Letters to the Editor

Pro & Con: Measure H-14 takes away local control of land

The issue: Measure H-14 in Pismo Beach

Click here to read an argument in favor of Measure H-14

Measure H-14 represents a crucial moment in Pismo Beach’s future.

Absolute control by the city of Pismo Beach over almost 1,200 acres in Price Canyon is at stake.

Proponents argue that H-14 “saves” the canyon.

A vote for H-14 creates 57 pages of complex overlapping amendments to the General Plan, lowering development densities to less than half the county’s present standards, with no guarantee that property owners would pursue city instead of county development.

Here are the real facts behind Measure H-14:

Measure H-14 does nothing to protect Pismo Beach drinking water.

The primary claim of H-14 is that it is essential to the protection of “drinking water assets.”

This is based on the false presumption that water runoff in Pismo Creek recharges the Arroyo Grande groundwater basin, where up to 25 percent of Pismo’s drinking water supplies are derived.

The proponents have (finally) admitted that state and county studies show a negligible amount of water from Pismo Creek makes it into groundwater supplies shared by Pismo, Arroyo, Grover and Oceano.

H-14 does nothing to protect, much less enhance, Pismo’s water supplies .

Measure H-14 creates more stringent development standards than the county.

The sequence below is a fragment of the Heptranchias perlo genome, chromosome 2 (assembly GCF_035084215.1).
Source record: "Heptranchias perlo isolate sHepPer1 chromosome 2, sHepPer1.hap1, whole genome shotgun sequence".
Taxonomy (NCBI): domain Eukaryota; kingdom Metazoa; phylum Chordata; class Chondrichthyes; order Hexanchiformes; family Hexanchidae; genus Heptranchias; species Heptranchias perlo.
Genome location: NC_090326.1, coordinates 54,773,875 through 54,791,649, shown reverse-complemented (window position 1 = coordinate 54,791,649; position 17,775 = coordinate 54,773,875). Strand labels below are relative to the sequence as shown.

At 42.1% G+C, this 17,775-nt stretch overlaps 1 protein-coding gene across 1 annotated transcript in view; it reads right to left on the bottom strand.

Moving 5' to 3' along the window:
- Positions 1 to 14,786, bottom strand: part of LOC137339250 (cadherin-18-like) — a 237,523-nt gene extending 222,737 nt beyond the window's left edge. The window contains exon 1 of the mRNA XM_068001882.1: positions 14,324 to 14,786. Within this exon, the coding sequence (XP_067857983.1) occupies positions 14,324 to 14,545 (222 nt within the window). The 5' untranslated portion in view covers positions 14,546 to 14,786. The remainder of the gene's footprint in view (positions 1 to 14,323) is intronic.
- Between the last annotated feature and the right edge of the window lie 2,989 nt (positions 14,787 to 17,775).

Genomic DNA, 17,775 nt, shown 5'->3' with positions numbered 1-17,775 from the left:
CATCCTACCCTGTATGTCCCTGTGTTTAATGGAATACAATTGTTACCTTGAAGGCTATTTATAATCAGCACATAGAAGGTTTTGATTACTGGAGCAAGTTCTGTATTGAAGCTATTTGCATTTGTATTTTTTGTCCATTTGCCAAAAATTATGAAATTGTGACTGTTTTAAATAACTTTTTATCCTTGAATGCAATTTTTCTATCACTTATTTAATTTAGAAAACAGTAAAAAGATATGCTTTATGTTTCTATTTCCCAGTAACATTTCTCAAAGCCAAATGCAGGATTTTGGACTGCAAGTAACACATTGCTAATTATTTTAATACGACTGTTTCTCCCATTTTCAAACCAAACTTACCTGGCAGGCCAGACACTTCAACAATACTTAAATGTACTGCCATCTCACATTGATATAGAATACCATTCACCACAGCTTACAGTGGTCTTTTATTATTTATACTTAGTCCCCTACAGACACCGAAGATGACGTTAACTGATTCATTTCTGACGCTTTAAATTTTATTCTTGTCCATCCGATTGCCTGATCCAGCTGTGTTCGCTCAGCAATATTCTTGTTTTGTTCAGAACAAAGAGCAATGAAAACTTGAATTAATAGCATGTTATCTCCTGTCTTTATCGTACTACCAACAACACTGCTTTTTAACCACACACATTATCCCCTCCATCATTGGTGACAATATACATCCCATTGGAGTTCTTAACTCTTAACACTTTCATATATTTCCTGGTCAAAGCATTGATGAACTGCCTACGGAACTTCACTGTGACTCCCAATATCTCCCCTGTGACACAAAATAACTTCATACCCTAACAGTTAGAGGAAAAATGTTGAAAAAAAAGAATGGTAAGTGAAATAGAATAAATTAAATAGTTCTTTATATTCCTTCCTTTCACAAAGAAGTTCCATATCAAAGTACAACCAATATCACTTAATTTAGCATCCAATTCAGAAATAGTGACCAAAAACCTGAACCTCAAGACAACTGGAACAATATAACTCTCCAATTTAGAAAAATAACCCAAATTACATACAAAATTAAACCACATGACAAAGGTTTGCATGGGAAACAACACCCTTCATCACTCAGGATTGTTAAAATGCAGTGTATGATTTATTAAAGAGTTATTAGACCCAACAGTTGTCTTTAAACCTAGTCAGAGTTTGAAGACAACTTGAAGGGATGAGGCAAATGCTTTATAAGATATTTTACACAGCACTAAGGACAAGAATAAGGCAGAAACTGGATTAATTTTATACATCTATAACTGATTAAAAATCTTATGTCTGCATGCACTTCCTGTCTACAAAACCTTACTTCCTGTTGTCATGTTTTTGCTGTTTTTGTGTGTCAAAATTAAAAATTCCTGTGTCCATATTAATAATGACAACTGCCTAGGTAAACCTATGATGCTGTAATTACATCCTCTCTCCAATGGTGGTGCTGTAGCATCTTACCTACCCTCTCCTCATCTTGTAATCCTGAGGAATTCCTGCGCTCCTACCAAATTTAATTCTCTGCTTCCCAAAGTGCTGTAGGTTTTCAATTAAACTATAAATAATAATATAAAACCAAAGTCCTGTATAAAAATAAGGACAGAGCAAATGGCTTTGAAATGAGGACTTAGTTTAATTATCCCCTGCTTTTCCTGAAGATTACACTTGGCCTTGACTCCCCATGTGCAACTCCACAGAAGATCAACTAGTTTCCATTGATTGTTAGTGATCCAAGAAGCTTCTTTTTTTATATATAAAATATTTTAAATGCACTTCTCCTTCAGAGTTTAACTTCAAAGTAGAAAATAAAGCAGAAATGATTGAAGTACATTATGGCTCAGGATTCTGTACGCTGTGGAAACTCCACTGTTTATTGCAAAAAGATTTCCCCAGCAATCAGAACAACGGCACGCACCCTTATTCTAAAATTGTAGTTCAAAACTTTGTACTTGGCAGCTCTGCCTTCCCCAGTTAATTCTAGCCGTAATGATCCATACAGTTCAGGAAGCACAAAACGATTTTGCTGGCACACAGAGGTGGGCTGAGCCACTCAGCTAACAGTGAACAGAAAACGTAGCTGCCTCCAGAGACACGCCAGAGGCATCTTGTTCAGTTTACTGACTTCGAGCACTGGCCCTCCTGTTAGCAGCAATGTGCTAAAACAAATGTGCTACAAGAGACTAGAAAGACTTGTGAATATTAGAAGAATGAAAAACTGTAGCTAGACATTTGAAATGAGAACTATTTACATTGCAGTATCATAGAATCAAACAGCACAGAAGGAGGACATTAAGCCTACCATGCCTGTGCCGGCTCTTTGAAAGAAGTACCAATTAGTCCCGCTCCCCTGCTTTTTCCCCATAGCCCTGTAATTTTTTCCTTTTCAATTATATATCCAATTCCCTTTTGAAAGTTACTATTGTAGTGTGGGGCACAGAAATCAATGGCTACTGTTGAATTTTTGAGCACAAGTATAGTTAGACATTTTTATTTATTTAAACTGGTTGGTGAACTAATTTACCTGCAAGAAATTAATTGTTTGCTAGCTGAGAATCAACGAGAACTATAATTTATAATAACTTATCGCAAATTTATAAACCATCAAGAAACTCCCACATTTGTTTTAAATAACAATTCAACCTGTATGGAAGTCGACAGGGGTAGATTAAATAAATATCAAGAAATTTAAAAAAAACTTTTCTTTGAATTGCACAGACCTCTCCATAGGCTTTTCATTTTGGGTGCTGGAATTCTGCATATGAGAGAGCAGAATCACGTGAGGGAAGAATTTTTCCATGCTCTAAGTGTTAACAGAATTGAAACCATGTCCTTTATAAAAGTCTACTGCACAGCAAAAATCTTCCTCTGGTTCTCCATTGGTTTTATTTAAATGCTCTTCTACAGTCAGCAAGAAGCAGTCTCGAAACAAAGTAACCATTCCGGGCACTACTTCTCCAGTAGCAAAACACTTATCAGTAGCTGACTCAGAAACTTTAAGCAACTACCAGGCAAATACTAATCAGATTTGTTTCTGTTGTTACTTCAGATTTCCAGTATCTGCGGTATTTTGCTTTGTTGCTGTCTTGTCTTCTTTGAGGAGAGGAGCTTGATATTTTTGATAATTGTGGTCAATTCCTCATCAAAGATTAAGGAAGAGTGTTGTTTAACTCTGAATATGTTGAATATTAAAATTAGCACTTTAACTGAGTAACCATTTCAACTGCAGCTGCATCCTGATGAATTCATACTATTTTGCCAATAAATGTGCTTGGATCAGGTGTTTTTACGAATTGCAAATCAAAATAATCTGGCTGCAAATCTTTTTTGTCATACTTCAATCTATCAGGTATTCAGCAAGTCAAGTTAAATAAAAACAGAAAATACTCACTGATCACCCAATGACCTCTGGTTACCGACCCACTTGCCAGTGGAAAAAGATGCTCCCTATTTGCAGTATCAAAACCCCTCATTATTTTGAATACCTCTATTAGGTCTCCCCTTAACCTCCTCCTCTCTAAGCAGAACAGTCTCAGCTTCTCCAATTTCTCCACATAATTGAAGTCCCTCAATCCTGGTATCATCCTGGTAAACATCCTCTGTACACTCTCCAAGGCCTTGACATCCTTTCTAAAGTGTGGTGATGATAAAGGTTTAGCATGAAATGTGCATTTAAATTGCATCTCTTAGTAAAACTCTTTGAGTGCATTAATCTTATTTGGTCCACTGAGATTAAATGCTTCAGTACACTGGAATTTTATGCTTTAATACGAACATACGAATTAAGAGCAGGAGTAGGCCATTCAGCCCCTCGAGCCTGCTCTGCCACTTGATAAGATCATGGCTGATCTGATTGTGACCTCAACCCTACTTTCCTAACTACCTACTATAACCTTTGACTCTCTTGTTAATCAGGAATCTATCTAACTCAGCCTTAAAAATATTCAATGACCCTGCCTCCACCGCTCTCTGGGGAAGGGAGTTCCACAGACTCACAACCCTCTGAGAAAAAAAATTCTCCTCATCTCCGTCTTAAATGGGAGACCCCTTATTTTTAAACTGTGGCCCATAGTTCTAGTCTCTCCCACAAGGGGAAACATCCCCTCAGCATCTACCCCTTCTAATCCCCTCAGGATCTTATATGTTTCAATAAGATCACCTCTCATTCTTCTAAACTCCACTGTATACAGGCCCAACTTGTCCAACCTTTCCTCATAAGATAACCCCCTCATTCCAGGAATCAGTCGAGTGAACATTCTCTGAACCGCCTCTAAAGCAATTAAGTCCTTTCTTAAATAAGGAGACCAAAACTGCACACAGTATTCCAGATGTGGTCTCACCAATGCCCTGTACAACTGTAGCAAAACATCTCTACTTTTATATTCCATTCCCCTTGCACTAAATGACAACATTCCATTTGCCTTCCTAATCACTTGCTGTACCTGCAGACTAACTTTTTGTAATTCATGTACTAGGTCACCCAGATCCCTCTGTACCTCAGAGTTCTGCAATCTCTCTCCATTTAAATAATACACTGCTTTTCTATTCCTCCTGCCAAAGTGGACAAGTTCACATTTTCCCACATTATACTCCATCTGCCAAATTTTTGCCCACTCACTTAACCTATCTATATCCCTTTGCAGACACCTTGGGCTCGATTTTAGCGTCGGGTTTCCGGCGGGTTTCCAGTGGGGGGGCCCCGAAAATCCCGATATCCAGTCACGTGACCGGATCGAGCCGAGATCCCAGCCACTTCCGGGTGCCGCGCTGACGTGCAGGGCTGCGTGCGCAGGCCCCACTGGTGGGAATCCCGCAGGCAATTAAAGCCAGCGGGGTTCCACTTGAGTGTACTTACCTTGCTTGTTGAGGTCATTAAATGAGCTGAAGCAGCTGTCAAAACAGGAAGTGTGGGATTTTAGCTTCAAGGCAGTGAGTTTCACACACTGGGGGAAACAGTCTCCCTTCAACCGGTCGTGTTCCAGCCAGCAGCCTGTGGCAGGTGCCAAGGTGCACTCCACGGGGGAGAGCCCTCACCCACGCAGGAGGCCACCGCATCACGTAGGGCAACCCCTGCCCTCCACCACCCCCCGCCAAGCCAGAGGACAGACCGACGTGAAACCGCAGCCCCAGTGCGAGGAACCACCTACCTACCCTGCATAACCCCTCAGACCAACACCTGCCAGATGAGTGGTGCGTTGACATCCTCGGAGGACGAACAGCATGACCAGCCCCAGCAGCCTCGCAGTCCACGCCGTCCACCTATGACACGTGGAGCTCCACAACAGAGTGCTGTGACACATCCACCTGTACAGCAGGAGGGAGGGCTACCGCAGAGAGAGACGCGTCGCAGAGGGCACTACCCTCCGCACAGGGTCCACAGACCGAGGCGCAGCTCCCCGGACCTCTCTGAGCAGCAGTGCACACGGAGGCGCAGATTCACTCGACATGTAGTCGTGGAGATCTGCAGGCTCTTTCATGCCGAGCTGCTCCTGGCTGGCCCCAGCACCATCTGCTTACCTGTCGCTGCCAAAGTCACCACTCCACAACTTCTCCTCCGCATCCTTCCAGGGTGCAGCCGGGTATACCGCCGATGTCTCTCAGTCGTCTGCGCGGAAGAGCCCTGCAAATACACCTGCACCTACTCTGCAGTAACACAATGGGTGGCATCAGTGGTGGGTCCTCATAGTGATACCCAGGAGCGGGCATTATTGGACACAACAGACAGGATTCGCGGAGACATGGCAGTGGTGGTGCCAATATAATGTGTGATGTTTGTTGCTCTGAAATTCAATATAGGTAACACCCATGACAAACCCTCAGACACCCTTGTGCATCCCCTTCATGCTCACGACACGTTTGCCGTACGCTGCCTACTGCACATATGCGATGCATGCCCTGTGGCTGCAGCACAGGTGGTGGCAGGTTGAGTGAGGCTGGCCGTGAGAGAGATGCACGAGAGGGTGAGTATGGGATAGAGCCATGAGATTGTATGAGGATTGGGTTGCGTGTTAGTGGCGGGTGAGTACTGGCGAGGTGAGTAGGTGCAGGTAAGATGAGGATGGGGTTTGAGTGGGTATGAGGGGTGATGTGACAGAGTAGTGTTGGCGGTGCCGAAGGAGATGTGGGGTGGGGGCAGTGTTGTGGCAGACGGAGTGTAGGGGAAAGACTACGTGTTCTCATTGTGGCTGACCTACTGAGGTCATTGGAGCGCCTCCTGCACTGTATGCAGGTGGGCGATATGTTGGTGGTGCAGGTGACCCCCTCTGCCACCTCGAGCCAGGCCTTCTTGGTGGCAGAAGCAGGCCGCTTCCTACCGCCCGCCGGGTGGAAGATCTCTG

Measure H-14 would establish 40-acre minimum lot sizes over 1,176 privately owned acres. This represents up to 29 lots.

County standards currently allow up to 80 homes on these same acres, before state-mandated affordable housing density bonuses up to 50 percent.

What H-14 really does is set restrictive requirements that will effectively block any reasonable project from being considered by the city.

Measure H-14 does not protect open space or control traffic problems.

H-14 does not require any minimum acres for public open space in Price Canyon.

H-14 does not require any public recreational access, parks or trails in Price Canyon.

Since the proponents encourage building in the county, Pismo has no say in the outcome of open space preservation.

If giving up control over open space isn’t enough, Measure H-14 reduces options for traffic improvements by eliminating regional and local street connections that could otherwise relieve traffic congestion.

H-14 says nothing about improving Price Canyon Road to handle morning and afternoon commuters traveling to and from their jobs.

Who are supporters?

Leading supporter Sheila Blake has stated publicly she is trying to stop city development in Price Canyon. She encourages city voters to turn their backs on control of Price Canyon in favor of letting the county plan Pismo’s future for 30 years.

This comes at a time when SLO County is actively seeking land near city services that can be rezoned for high-density affordable housing. Under H-14, that could be the new Price Canyon.

Two-thirds of the donations and money raised for H-14 has come from donors and businesses that do not reside in Pismo Beach. It is not surprising that these donors come from the county areas immediately adjoining Price Canyon, as they are opposed to Pismo Beach control of Price Canyon, and, like Blake, they favor county control.

This is not a “grassroots” Pismo effort, and seems less and less like local control.

Those in favor prefer to ignore facts and public discussion. They turned down the opportunity to address the public’s many concerns with this law by refusing to appear at an unbiased forum sponsored by the California League of Cities and moderated by the League of Women Voters.

Why won’t they answer your questions or defend their initiative?

Preserve Price Canyon for the citizens of Pismo Beach and generations to come.

Pismo control requires a “no" vote on Measure H-14.

  Comments